LGA775 Low Profile Heatsink Roundup

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Thermolab Micro Silencer - US$??

Thermolab offers two different petite-sized heatsinks equipped with dual heatpipes: the Micro Silencer and Nano Silencer. The larger of the two, the Micro, sports a large fan with a round frame giving it a higher fan diameter than the distance between the frame's corners which is typically used to rate a fan's size. The cooler in its entirety measures 58 mm high and 270 grams.

According to Thermolab, the fan has rifle bearings, a maximum speed of 2600 RPM and a noise rating of 35 dBA. The fan diameter is 85 mm, the equivalent of a 92 mm fan with a standard square frame.

Both Silencers use bolts to mount, but the nuts they screw into do not physically enter the mounting holes around the socket. Expect it to slip around a bit while you try to bolt it down from the back of the motherboard.

Fan Measurements
2650 RPM
37 dBA
1920 RPM
29 dBA
1510 RPM
20 dBA
980 RPM
15 dBA

At 12V, the Micro's fan is extremely loud with its noise profile dominated by overwhelming turbulence. At 9V, it develops an annoying, constant, low-pitched tone. At 7V, the fan hums, and considerable bearing noise is plainly audible. At 5V is exhibits a very dry drone, like the bearing has dried up. The acoustic qualities are just as unpleasant as the Intel stock coolers.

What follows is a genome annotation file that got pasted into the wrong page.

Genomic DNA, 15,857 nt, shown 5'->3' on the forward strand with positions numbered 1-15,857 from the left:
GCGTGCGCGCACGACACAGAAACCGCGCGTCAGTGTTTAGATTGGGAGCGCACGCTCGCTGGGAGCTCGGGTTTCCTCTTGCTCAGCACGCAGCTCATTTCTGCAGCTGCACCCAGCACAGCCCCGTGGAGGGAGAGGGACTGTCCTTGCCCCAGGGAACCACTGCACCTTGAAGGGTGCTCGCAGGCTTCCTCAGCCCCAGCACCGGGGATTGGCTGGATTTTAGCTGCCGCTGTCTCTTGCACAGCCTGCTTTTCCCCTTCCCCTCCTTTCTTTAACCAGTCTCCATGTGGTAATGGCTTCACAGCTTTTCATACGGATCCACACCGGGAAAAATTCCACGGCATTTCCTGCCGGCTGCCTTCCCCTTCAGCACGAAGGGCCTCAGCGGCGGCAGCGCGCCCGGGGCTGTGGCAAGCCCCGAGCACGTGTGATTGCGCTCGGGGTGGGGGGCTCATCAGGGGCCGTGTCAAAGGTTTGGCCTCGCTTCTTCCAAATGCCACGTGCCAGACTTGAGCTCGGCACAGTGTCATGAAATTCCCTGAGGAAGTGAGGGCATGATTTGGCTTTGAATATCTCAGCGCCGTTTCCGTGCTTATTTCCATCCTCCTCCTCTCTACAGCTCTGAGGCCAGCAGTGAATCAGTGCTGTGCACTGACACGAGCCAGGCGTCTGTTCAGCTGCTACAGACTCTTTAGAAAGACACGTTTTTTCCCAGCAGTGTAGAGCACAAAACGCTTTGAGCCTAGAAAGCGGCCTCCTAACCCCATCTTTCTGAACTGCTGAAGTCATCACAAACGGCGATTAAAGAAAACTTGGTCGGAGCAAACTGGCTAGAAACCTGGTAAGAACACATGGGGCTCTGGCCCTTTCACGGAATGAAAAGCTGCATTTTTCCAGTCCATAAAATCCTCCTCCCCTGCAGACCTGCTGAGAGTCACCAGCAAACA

Thermolab Nano Silencer - US$??

The Nano Silencer is the smallest heatsink in our roundup, weighing in at 210 grams and measuring 39 mm high. Compared to its larger brother, the Nano is more square — the fan has a standard 80 mm box frame and is only 15 mm thick. The top surface of the heatsink has less of a recess compared to the Micro.

According to Thermolab, the fan has rifle bearings, a maximum speed of 3000 RPM, and generates 30.5 dBA of noise. The fan measures 76 mm across.

The underside is similar to that of the Micro Silencer.

Fan Measurements
2570 RPM
31 dBA
2140 RPM
22 dBA
1880 RPM
18 dBA
1330 RPM
15 dBA

At 12V the fan sounds whiny and turbulent — the fan speed is the same as the Micro, but the noise level is considerably lower (6 dBA). At 9V it becomes much smoother, but a high-pitched hum becomes evident. At 8V, the humming becomes more noticeable as the sound of airflow fades in the background. At 7V it rattles but is otherwise fairly smooth.

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